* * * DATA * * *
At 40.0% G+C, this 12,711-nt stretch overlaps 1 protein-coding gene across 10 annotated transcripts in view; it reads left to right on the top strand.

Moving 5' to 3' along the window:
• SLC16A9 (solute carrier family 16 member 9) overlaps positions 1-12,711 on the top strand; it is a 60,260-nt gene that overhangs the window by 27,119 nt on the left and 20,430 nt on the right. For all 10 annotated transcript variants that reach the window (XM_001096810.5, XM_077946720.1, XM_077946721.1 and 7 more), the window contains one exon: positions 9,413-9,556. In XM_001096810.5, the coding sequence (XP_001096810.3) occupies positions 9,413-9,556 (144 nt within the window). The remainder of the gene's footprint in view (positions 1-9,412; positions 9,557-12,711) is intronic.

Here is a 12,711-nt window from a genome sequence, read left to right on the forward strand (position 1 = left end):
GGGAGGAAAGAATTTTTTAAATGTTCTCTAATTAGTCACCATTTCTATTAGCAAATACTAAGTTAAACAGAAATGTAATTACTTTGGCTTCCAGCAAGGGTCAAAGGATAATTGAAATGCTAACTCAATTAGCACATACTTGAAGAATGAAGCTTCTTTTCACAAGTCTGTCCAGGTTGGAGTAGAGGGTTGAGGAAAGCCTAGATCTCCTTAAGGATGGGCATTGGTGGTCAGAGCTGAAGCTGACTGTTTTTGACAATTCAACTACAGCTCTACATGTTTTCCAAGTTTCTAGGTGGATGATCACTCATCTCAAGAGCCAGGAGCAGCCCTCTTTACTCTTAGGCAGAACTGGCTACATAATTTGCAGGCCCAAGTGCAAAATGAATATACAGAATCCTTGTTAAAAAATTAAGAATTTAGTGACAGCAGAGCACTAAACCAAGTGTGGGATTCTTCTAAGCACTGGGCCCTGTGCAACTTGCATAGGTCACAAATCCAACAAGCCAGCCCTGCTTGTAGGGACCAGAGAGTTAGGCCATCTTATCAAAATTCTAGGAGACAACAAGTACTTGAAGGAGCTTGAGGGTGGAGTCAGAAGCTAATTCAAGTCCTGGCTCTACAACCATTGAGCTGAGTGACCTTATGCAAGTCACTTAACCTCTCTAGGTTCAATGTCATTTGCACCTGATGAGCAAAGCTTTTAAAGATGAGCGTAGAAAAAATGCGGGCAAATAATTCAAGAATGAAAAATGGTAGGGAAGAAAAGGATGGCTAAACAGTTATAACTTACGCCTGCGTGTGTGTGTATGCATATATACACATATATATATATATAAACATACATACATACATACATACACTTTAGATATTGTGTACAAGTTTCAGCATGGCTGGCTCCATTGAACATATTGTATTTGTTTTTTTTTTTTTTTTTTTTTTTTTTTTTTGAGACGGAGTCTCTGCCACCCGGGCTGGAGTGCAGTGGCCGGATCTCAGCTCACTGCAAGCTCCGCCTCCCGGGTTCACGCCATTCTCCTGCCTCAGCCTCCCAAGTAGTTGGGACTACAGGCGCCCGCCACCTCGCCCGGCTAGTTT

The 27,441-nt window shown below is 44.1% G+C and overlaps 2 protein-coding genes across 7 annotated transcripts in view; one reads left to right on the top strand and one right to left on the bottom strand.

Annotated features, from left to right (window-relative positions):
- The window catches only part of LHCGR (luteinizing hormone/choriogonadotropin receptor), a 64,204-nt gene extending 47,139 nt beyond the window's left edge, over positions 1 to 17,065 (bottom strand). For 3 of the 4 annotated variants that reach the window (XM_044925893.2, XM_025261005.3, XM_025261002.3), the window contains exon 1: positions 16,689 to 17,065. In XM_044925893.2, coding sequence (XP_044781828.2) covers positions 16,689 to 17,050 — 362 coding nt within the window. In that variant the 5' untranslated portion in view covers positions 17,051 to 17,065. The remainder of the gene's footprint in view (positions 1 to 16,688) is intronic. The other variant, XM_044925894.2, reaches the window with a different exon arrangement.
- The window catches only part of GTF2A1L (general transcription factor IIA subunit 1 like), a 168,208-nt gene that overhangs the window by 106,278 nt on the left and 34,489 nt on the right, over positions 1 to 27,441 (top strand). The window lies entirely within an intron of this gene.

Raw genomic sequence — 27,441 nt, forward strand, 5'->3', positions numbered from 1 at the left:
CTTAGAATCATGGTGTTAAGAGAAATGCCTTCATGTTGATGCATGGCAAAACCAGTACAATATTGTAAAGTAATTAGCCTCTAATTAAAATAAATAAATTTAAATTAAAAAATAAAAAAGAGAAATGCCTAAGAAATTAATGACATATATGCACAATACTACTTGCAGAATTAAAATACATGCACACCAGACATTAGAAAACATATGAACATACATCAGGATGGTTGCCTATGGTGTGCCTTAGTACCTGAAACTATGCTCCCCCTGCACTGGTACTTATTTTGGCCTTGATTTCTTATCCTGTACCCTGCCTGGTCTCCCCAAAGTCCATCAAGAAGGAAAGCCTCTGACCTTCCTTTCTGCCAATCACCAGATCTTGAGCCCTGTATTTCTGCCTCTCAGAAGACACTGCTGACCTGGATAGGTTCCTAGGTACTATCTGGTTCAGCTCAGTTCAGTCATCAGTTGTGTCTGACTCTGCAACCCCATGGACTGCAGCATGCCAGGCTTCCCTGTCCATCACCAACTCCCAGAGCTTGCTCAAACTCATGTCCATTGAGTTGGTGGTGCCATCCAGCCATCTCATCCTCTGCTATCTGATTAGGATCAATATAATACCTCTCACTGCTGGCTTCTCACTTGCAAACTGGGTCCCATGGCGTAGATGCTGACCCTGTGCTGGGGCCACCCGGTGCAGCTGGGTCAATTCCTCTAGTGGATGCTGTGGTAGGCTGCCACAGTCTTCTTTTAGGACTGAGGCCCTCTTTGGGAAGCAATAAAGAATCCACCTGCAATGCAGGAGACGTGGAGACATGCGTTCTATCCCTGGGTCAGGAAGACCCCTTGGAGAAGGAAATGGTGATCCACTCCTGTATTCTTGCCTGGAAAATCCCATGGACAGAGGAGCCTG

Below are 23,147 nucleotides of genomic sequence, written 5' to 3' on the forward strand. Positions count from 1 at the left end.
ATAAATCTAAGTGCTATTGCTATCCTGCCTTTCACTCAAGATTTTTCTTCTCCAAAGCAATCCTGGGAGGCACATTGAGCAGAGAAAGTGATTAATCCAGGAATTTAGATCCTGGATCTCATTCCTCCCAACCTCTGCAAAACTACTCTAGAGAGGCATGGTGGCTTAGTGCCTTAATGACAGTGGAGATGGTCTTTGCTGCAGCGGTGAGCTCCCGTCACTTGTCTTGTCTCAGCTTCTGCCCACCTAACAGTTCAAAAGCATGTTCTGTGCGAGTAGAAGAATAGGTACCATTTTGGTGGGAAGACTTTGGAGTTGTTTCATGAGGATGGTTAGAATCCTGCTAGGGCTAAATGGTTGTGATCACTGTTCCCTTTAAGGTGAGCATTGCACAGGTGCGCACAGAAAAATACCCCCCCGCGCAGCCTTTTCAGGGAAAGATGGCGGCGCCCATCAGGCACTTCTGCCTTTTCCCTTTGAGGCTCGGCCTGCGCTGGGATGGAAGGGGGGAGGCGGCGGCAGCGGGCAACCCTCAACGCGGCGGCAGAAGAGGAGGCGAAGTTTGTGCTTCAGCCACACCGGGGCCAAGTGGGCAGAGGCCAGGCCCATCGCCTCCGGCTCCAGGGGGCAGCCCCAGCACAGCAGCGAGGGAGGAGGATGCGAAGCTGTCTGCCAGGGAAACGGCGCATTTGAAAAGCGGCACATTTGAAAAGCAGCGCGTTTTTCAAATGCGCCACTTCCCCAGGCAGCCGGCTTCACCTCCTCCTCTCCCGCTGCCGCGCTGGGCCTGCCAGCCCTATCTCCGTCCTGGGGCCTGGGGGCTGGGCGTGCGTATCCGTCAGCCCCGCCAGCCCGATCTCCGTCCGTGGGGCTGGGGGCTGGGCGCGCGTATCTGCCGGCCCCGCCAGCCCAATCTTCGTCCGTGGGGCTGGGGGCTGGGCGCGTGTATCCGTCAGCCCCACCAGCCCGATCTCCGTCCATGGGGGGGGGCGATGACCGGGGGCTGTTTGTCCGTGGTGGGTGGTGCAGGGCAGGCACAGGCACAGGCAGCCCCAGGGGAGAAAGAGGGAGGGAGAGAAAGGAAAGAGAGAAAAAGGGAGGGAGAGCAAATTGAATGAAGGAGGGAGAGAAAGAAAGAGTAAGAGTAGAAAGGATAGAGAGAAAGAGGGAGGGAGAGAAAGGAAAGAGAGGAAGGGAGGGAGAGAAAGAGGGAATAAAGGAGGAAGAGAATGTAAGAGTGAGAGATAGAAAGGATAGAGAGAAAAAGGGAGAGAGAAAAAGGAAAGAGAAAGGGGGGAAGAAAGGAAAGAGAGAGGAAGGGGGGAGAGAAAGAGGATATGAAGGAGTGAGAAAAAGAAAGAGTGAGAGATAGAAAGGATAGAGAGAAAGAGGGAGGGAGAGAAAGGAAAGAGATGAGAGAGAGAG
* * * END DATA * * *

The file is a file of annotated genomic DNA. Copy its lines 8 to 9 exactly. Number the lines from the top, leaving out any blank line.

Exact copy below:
- The window catches only part of LHCGR (luteinizing hormone/choriogonadotropin receptor), a 64,204-nt gene extending 47,139 nt beyond the window's left edge, over positions 1 to 17,065 (bottom strand). For 3 of the 4 annotated variants that reach the window (XM_044925893.2, XM_025261005.3, XM_025261002.3), the window contains exon 1: positions 16,689 to 17,065. In XM_044925893.2, coding sequence (XP_044781828.2) covers positions 16,689 to 17,050 — 362 coding nt within the window. In that variant the 5' untranslated portion in view covers positions 17,051 to 17,065. The remainder of the gene's footprint in view (positions 1 to 16,688) is intronic. The other variant, XM_044925894.2, reaches the window with a different exon arrangement.
- The window catches only part of GTF2A1L (general transcription factor IIA subunit 1 like), a 168,208-nt gene that overhangs the window by 106,278 nt on the left and 34,489 nt on the right, over positions 1 to 27,441 (top strand). The window lies entirely within an intron of this gene.